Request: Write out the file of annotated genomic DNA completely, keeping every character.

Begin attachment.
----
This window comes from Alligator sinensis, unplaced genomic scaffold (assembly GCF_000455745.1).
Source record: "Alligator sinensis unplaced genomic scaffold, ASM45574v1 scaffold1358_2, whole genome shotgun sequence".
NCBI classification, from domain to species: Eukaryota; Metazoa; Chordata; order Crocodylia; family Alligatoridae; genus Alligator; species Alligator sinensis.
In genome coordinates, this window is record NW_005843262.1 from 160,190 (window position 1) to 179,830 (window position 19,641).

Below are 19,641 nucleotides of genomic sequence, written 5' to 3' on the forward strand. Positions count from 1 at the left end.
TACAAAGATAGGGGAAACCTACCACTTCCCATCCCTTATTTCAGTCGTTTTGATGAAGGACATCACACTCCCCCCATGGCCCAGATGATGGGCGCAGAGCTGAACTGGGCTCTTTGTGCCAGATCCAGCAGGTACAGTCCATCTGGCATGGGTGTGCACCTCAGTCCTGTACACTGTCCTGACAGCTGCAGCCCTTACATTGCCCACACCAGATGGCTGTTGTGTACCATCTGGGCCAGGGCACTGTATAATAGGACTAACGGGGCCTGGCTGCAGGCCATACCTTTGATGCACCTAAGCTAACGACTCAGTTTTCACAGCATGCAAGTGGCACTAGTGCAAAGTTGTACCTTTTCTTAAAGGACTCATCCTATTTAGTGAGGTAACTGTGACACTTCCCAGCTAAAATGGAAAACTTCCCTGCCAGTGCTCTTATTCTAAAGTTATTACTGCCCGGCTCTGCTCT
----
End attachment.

This window comes from Alligator sinensis, unplaced genomic scaffold (assembly GCF_000455745.1).
Source record: "Alligator sinensis unplaced genomic scaffold, ASM45574v1 scaffold1358_2, whole genome shotgun sequence".
NCBI classification, from domain to species: Eukaryota; Metazoa; Chordata; order Crocodylia; family Alligatoridae; genus Alligator; species Alligator sinensis.
In genome coordinates, this window is record NW_005843262.1 from 160,190 (window position 1) to 179,830 (window position 19,641).

Below are 19,641 nucleotides of genomic sequence, written 5' to 3' on the forward strand. Positions count from 1 at the left end.
TACAAAGATAGGGGAAACCTACCACTTCCCATCCCTTATTTCAGTCGTTTTGATGAAGGACATCACACTCCCCCCATGGCCCAGATGATGGGCGCAGAGCTGAACTGGGCTCTTTGTGCCAGATCCAGCAGGTACAGTCCATCTGGCATGGGTGTGCACCTCAGTCCTGTACACTGTCCTGACAGCTGCAGCCCTTACATTGCCCACACCAGATGGCTGTTGTGTACCATCTGGGCCAGGGCACTGTATAATAGGACTAACGGGGCCTGGCTGCAGGCCATACCTTTGATGCACCTAAGCTAACGACTCAGTTTTCACAGCATGCAAGTGGCACTAGTGCAAAGTTGTACCTTTTCTTAAAGGACTCATCCTATTTAGTGAGGTAACTGTGACACTTCCCAGCTAAAATGGAAAACTTCCCTGCCAGTGCTCTTATTCTAAAGTTATTACTGCCCGGCTCTGCTCT